cholera and dysentery.

"Water sanitation and hygiene are, considered globally, one of the big, big
causes of disease," said WHO scientist Annette Prüss-Üstün.

Most of the problems from contaminated water are an issue in developing
countries, where there is little infrastructure to deal with sewage and other
water sanitation issues—people in developing countries dump 95 percent of their
untreated urban sewage into the same lakes and rivers they use for drinking and
bathing, according to the United Nations.

"While in many countries there is still [a] water supply, proper disposal and
treatment of sewage is a little bit less common in developing countries,"
Prüss-Üstün said.

In India, for example, only a handful of cities have water treatment facilities,
according to Pimentel.

"It's a challenge just to get clean water," he said.

Thick smoke

Air pollution is another big killer. The WHO ranks it as the eighth most
important risk in the burden of disease and deems it responsible for 3 million
deaths each year through diseases such as pneumonia, chronic bronchitis and lung
cancer.

In developing countries, indoor air pollution is a major problem because most
people rely on open stoves fueled by dung, wood, crop waste or coal to cook and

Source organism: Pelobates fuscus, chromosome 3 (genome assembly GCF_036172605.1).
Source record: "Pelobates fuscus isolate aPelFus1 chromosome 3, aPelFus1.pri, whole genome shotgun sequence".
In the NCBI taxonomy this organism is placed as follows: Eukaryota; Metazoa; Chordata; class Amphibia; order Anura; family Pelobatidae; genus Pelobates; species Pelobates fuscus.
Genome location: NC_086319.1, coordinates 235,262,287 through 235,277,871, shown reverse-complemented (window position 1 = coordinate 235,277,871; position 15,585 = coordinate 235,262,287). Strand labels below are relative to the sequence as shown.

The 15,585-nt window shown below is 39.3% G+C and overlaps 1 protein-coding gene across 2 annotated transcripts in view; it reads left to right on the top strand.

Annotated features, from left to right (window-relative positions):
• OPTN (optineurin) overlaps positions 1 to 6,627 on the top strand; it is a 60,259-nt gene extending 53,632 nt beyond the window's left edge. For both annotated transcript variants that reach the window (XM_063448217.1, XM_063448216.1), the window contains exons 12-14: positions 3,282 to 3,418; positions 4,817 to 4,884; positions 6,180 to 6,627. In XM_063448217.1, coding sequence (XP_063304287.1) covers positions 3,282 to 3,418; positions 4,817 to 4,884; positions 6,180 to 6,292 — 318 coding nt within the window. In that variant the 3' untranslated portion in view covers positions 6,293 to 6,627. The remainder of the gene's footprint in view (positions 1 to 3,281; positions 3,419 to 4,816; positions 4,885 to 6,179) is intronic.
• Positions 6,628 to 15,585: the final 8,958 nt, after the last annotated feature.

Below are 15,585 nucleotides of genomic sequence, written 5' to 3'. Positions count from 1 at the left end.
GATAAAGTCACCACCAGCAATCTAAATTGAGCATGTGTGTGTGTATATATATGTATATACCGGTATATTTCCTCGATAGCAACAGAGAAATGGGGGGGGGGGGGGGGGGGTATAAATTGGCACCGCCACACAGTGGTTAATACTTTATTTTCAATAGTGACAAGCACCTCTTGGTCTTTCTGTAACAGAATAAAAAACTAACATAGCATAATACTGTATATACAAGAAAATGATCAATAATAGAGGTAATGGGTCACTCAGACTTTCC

heat poorly-ventilated homes.

A little more than half of the world's households use these solid fuels for
cooking, "which is huge," Prüss-Üstün said. The smoke from these stoves
accumulates in abodes, exposing those inside—mainly women and children—to the
hazardous pollutants released from the fuel.

"In some houses you enter into the kitchen, and even though you might even have
a permanent opening in the house ... you can hardly see ... the wall on the
other side, so thick is the smoke," Prüss-Üstün said.

More than 200 different chemicals can be found in the smoke, and 14 of them are
known carcinogens, Pimentel said. Every year, this indoor air pollution kills
1.6 million people (or one person every 20 seconds), according to the WHO.
Outdoor air pollution, on the other hand, accounts for some 800,000 deaths per
year—about half as many as for indoor air—because the pollutants are much less
concentrated.

"Indoor air pollution can be 100 times more concentrated," Prüss-Üstün said.
"There's really a big difference."